The Altamaha River runs for 137 miles from its conception at the confluence of the Oconee and Ocmulgee rivers, to its expiration at the Atlantic Coast.
There are a series of 29 landings along the waterway, loosely maintained by the Altamaha River Partnership. In many ways, you can treat this like a long distance hiking trail in that you can do it all at once or in stages. However, if you are in the area and only have a couple of days then I would recommend starting your journey at Hinson’s Landing (#29).
Canoe and kayak rentals abound in the area so finding a watercraft should be no issue. If you start at Hinson’s Landing you will actually be on the Ocmulgee River. Some of the benefits to starting here are the less populated nature of the river, the opportunity to paddle the confluence, where the Altamaha starts, and the chance to see some abandoned rail bridges looming eerily over the river.
The first thing you will probably notice is the abundance of birds on the river. Egrets, herons, and hawks seem to be everywhere. Songbirds chirp away back in the woods lining the river and for brief moments you can imagine yourself paddling down this river back when settlers first made their way into the interior.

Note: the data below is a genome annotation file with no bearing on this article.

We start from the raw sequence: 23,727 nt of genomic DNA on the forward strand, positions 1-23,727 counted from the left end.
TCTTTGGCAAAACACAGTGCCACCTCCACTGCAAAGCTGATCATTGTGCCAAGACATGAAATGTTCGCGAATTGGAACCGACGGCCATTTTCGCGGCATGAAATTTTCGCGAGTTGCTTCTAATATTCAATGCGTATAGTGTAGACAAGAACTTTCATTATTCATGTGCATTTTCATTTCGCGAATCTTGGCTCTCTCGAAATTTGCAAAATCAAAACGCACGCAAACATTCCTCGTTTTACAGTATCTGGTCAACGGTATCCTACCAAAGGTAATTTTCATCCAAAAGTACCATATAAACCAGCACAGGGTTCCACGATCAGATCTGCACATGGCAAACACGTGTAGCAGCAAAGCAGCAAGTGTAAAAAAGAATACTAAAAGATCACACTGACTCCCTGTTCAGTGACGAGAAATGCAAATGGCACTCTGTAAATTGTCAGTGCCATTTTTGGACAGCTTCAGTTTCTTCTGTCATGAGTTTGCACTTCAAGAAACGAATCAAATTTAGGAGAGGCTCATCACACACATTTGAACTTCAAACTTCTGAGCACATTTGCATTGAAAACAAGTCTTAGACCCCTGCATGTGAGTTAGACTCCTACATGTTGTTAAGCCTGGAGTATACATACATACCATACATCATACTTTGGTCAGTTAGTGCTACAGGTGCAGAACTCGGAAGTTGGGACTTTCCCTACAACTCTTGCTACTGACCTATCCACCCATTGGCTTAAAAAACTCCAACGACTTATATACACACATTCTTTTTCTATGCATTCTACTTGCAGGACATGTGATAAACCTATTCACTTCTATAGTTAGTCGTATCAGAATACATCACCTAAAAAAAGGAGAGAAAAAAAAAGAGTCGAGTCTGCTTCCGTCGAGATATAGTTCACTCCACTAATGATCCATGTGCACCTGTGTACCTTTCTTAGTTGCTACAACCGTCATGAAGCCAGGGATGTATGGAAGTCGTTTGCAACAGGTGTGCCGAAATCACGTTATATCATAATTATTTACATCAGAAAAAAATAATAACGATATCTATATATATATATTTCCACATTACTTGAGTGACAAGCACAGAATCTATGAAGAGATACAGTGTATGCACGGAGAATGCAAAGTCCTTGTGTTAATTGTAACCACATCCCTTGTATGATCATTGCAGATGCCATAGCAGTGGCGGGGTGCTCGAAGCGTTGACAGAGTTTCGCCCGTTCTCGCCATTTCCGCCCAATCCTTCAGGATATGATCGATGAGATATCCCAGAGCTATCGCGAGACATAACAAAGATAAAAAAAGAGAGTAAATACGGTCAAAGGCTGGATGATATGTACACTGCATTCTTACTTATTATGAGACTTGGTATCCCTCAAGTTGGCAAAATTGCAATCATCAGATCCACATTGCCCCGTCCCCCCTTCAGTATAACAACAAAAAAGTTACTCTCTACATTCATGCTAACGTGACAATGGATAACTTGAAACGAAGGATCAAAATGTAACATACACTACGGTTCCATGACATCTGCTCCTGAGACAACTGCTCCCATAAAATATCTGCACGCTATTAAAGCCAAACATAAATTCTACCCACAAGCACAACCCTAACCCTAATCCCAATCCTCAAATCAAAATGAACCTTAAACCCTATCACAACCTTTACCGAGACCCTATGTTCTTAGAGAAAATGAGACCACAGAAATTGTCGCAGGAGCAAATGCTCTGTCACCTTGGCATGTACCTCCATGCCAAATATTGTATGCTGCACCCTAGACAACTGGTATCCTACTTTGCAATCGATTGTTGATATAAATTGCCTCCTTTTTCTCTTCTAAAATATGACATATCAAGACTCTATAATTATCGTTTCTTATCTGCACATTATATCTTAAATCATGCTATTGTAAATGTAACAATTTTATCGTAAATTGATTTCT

Camping is allowed on any of the sandbars, just be smart about it. Heavy rains and rising river levels can make a comfortable night by the fire, quickly turn into a waterlogged campsite. Make sure you have at least two days on the river because on day two you will for sure want to stop at Benton Lee’s Steakhouse, right on the river, for lunch or dinner. Its regionally famous and is the perfect stopping place for a short weekend trip.